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Saundra Kelley: the moral of the story

December 15th, 2013 9:09 pm by Gary B. Gray

Saundra Kelley: the moral of the story

Saundra Kelley


Curious. Creative. Unique.


Saundra Kelley is that and much more. The Jonesborough Storyteller’s Guild president says she knew she was “different” very early on in her life. Her journey has, and will continue to be, one that connects the past with the present through the world of oral history — an ancient tradition in which practitioners like Kelley develop various methods to record, understand and archive narrated memories.


“We storytellers are not mainstream — we’re different people,” she said from her Jonesborough home as her dog, Geoffrey, napped in her arms. “I think we live with one foot off the ground. We live in the world of imagination. A story is a living organism. I think a lot of us are introverted people. But when I get up on stage, I’m transformed.”


The gregarious Kelley talked about her life while glancing from time to time out her front window as birds circled a feeder. A laptop sat open on a nearby table where she spends much of her time. Books were in greater supply than household furnishings at Kelley’s home.


Born in Tallahassee, Fla., she attended Florida State University. Her chosen field? Social science, of course.


“I had matured a little by that time and minored in creative writing and communication,” she said. “I went to London on a study program just because I was curious. I lived in a 13-story building. I was at the British Museum all the time. The Royal Institute of Ethnology was part of my exploration.”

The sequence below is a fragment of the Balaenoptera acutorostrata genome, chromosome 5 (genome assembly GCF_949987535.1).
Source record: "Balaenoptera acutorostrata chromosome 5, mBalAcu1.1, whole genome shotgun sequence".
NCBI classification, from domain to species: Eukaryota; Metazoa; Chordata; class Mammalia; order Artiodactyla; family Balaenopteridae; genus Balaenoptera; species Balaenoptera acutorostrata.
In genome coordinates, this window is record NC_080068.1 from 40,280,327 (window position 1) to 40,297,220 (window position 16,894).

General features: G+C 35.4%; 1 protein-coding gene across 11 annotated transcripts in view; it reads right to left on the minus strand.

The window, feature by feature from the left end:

When she returned home, she went to work for Easter Seals. There Kelly found donated books dealing with folklore and the development of cultures. Her job was to inventory these materials, and that helped her learn that oral history is a “stamp” or footprint of the heritage of human beings.


She also worked for a hospice on the coast of Florida, and she was one of the only human beings living on what’s known as a “sandspit” — a point made of sand that extends into the water.  


“There I saw black bears, egrets — that’s when I really started to write and to verbally express what I saw,” she said. “There was this egret named Snow by the previous owner of the place where I was staying. It would land on my deck. He would stay there, and I put food by his feet. When I left the beach, Snow was on top of the roof. It was as if he was a weather vane wishing me fair weather.”


Kelley came to East Tennessee State University to get a master’s of arts degree with a storyteller concentration. She received training in the psychology of storytelling, and it was at this time when she was introduced to a technique by professor Bobbie Pell called the “arc.”


“I started by doing cartoons,” she said. “I would take the story and break it down by elements. Then I would create the essence of the story in my mind. I began to realize I could learn and create numerous stories. I can visualize stories — countless stories. I’m seeing pictures.” 


Kelley worked with Johnson City’s purchasing department for seven years and wrote features for Jonesborough’s Herald & Tribune for a period. She got a contract with North Carolina’s McFarland Publishing to interview storytellers in Appalachia, including the well-known Ray Hicks.


The writing bug got the best of her, and her readers as well.


Southern Yellow Pine Publishing in Tallahassee published her “Danger in a Blackwater Swamp.” Then, Red Hills Writer’s Project in north Florida published her story, “Worm Grunter’s Wisdom,” a true story about a man who would conjure up earthworms from the ground and use them as bait to catch fish to feed his family.


Kelley confessed her passion has changed her life, and she considers it a gift that brings personal joy she otherwise could never find. But she also had some advice for future storytellers.


“Caution. Treat it gently,” she said about the sacrifice and ultimate reward of storytelling. “I have become, to a degree, separated from the world. I’ve gotten to the point I don’t have a television anymore. I devour books. Make sure you have a good business sense. It’s a hard journey by yourself. 


“Your senses are wide open all the time. You’ve either got to accept it, or close it down.”


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